Five years after the Affordable Care Act passed, its Medicaid expansion provision is still causing huge fights in state legislatures.
Twenty-four states and the District of Columbia said yes to Medicaid expansion when the law went into effect. Since then, just six more have signed on. States that do get billions of additional federal dollars, but many Republican lawmakers are loathe to say yes to the Obama administration.
The fight’s garnered many headlines in Florida recently as the Republican-led House and Senate are at odds on expansion and the legislative work—including setting a budget—came to a standstill. But the issue has also been hot out west this year where four Republican majority states took up Medicaid expansion. Wyoming said no, Utah’s governor is seeking to negotiate a compromise with Washington to offer legislators, and Alaska legislators are still wrestling with the issue. And after some legislative fireworks, Montana said yes.
Montana lawmakers have been stewing over Medicaid expansion since they said no to it in 2013 – the last time they met. When they reconvened in January, Americans for Prosperity, a conservative group supported by the billionaire brothers Charles and David Koch, staffed up in the state and targeted moderate Republicans, organizing anti-expansion “town hall” meetings in their districts.
But AFP didn’t invite targeted lawmakers themselves and that backfired. Many voters called AFP’s tactics meddling by outsiders, and some AFP meetings were disrupted.
Tea Party lawmakers in the Montana House fought hard against Medicaid expansion. They killed a proposal by Democrats, and then nearly derailed a Republican-sponsored compromise. The House had to bend its rules to even bring the bill to the floor for a vote. But in the end, 20 Republicans felt politically safe enough to cross party lines and vote with all the Democrats to pass it.
Still, at the bill’s signing ceremony Republican Senator Ed Buttrey, who sponsored the bill, said, “This not Medicaid expansion.”
Buttrey says Republicans won important concessions from Democrats to make Montana’s bill more palatable to conservatives. People will have to pay small premiums and the bill also sets up job training and education programs. Buttrey insisted that Montana isn’t just doing the bidding of the White House.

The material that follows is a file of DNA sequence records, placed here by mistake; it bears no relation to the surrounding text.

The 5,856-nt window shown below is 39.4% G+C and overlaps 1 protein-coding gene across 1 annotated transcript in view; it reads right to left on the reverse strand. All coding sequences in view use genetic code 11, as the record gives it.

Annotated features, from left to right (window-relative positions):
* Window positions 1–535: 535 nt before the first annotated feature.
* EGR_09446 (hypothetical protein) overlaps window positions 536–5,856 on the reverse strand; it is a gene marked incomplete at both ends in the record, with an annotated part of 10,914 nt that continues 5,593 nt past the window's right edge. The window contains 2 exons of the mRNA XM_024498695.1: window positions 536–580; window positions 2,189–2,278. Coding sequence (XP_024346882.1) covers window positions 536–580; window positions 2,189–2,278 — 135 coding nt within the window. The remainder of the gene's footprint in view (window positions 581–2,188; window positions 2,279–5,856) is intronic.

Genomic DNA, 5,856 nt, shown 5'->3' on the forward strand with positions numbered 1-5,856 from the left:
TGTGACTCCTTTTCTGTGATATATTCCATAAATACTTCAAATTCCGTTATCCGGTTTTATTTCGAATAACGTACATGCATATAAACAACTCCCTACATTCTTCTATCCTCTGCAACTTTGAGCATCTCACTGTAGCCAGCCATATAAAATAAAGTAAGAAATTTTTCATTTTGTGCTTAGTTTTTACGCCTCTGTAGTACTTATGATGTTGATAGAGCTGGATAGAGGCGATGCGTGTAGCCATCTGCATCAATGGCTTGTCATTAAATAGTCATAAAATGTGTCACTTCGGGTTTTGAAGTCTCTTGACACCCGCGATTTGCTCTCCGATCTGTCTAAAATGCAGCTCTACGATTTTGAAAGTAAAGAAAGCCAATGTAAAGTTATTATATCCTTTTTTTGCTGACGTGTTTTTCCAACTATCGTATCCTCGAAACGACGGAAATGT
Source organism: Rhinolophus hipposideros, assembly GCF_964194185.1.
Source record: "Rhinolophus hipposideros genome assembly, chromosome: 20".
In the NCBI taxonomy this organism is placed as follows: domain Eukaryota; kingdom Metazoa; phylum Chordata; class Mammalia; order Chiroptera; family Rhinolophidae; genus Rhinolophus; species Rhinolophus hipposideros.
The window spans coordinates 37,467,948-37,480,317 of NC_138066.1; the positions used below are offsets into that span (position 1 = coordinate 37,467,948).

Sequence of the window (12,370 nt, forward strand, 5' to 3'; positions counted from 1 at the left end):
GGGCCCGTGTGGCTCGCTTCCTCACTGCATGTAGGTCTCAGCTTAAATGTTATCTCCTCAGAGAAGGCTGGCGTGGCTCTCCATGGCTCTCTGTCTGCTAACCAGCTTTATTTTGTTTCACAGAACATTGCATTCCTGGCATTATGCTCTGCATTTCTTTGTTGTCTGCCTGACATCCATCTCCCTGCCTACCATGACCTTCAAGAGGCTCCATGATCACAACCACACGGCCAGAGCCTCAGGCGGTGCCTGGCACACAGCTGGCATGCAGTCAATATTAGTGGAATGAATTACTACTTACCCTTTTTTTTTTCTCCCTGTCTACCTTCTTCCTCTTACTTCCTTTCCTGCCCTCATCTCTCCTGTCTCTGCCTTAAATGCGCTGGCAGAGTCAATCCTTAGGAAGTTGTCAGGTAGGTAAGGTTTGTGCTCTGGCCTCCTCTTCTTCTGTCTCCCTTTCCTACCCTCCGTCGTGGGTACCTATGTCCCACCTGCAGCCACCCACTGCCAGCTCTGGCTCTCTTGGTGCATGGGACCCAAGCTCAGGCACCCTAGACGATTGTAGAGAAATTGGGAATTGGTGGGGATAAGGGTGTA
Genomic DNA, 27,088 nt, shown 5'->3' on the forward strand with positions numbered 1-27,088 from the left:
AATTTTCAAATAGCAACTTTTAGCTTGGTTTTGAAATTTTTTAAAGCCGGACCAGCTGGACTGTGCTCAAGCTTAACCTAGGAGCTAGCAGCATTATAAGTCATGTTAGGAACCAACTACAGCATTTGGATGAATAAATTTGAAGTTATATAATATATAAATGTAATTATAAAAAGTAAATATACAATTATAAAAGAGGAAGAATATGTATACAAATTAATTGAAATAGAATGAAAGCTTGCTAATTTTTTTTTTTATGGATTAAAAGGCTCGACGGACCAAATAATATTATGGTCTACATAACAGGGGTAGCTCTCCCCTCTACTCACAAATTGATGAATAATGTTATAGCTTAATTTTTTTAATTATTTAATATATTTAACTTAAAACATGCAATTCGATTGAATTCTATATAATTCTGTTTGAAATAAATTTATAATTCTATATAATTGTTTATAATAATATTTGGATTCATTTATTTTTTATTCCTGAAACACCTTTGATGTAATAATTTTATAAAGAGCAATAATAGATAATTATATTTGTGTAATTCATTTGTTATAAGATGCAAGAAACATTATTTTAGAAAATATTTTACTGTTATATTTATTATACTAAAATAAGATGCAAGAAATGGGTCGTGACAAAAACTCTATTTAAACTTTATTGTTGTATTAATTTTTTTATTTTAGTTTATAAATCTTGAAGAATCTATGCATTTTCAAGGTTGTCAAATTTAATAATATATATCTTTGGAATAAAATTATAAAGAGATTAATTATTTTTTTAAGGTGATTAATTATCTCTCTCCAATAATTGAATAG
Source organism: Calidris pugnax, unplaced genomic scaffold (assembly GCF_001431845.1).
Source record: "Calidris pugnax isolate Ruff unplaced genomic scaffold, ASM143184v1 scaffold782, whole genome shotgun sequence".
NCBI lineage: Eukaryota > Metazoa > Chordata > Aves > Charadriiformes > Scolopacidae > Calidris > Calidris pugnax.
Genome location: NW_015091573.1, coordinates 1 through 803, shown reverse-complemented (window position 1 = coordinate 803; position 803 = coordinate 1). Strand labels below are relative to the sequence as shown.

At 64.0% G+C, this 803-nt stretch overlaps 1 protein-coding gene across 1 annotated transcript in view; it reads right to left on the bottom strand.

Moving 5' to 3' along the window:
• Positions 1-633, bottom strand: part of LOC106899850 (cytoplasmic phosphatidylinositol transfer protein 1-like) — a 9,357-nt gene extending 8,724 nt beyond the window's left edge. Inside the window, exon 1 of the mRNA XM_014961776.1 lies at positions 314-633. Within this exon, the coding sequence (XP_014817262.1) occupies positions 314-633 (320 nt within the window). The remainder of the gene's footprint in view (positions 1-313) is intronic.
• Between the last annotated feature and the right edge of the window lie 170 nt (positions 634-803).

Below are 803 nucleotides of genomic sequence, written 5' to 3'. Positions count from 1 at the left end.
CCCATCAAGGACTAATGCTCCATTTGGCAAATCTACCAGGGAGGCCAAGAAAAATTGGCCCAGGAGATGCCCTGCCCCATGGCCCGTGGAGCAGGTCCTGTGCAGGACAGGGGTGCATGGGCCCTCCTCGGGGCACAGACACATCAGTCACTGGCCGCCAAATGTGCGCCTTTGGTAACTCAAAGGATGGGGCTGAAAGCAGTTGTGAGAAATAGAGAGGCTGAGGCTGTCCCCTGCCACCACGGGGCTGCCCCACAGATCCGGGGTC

“I’ll say it again, and I hope the media will report this exciting and unique story,” he said. “This is not Medicaid expansion.”
Montana’s proposal is now on its way to federal officials, who will have the last word on whether it’s legitimate under the Affordable Care Act.
In Alaska, Governor Bill Walker, a former Republican who is independent, has made Medicaid expansion one of his top priorities.
But Republicans leading the state House and Senate blocked expansion during the legislative session that just wrapped up.
One of those opposed is Senator Pete Kelly.
“I think everyone agrees that Medicaid is broken,” he says. “To put more money into it, to bring more people into it, that’s certainly not going to help its brokenness.”
But surveys show 65 percent of Alaskans favor Medicaid expansion. Supporters testified in large numbers at legislative committee hearings and attended rallies. In one, organized by an interfaith church group, Lutheran pastor Julia Seymour turned the crowd into a choir. She led them in singing, “Medicaid expansion, I’m going to let it shine” to the tune of “This Little Light Of Mine.”
Seymour’s determined to make sure all Alaskans have access to health insurance.
“The Bible tells us that faith, hope and love go on and do not end. And I’m keeping the faith and I am hopeful, but my love for some of the leaders is waning now and then,” she says.
As soon as the regular session ended, Gov. Walker called lawmakers into special session.
The state is currently facing a massive budget deficit because of the plunge in oil prices. And Walker says even in better financial times, Alaska doesn’t usually decline more than a billion federal dollars.
“If that was a road project or if that was some infrastructure project, we would be all over that,” he says. “This is healthcare.”
Walker has proposed expanding on his own if lawmakers don’t act but it’s not clear he has this authority. About 40,000 people would qualify for Medicaid if the state expands. About 30 percent of this group are Alaska Natives.
This story is part of a partnership with NPR, Montana Public Radio, Alaska Public Media and Kaiser Health News.